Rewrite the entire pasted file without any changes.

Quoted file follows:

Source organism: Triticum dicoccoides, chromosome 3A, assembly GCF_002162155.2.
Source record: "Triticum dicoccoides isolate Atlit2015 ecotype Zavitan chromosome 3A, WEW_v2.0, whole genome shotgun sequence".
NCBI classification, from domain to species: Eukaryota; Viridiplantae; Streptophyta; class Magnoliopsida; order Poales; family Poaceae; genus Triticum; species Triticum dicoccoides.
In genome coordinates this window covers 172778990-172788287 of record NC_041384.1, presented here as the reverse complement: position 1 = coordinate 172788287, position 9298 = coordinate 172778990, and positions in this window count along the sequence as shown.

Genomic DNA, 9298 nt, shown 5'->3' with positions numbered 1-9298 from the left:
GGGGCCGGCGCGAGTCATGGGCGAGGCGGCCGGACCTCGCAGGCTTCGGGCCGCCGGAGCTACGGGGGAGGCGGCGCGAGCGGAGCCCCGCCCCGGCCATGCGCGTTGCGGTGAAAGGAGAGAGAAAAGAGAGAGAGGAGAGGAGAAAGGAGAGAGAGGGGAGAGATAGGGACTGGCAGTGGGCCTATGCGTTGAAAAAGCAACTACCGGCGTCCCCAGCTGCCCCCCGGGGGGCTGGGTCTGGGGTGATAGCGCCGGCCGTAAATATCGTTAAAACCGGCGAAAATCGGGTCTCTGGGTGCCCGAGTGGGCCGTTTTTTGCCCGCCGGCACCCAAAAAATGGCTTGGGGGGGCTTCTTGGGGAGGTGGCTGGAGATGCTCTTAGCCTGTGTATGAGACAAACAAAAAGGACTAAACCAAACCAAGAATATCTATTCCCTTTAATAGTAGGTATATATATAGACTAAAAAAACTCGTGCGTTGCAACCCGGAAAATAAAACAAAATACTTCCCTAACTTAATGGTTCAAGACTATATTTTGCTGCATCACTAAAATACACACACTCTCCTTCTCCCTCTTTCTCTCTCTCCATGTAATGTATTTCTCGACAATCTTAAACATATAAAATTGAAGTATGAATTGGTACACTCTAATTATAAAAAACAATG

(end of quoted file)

Source organism: Triticum dicoccoides, chromosome 3A, assembly GCF_002162155.2.
Source record: "Triticum dicoccoides isolate Atlit2015 ecotype Zavitan chromosome 3A, WEW_v2.0, whole genome shotgun sequence".
NCBI classification, from domain to species: Eukaryota; Viridiplantae; Streptophyta; class Magnoliopsida; order Poales; family Poaceae; genus Triticum; species Triticum dicoccoides.
In genome coordinates this window covers 172778990-172788287 of record NC_041384.1, presented here as the reverse complement: position 1 = coordinate 172788287, position 9298 = coordinate 172778990, and positions in this window count along the sequence as shown.

Genomic DNA, 9298 nt, shown 5'->3' with positions numbered 1-9298 from the left:
GGGGCCGGCGCGAGTCATGGGCGAGGCGGCCGGACCTCGCAGGCTTCGGGCCGCCGGAGCTACGGGGGAGGCGGCGCGAGCGGAGCCCCGCCCCGGCCATGCGCGTTGCGGTGAAAGGAGAGAGAAAAGAGAGAGAGGAGAGGAGAAAGGAGAGAGAGGGGAGAGATAGGGACTGGCAGTGGGCCTATGCGTTGAAAAAGCAACTACCGGCGTCCCCAGCTGCCCCCCGGGGGGCTGGGTCTGGGGTGATAGCGCCGGCCGTAAATATCGTTAAAACCGGCGAAAATCGGGTCTCTGGGTGCCCGAGTGGGCCGTTTTTTGCCCGCCGGCACCCAAAAAATGGCTTGGGGGGGCTTCTTGGGGAGGTGGCTGGAGATGCTCTTAGCCTGTGTATGAGACAAACAAAAAGGACTAAACCAAACCAAGAATATCTATTCCCTTTAATAGTAGGTATATATATAGACTAAAAAAACTCGTGCGTTGCAACCCGGAAAATAAAACAAAATACTTCCCTAACTTAATGGTTCAAGACTATATTTTGCTGCATCACTAAAATACACACACTCTCCTTCTCCCTCTTTCTCTCTCTCCATGTAATGTATTTCTCGACAATCTTAAACATATAAAATTGAAGTATGAATTGGTACACTCTAATTATAAAAAACAATG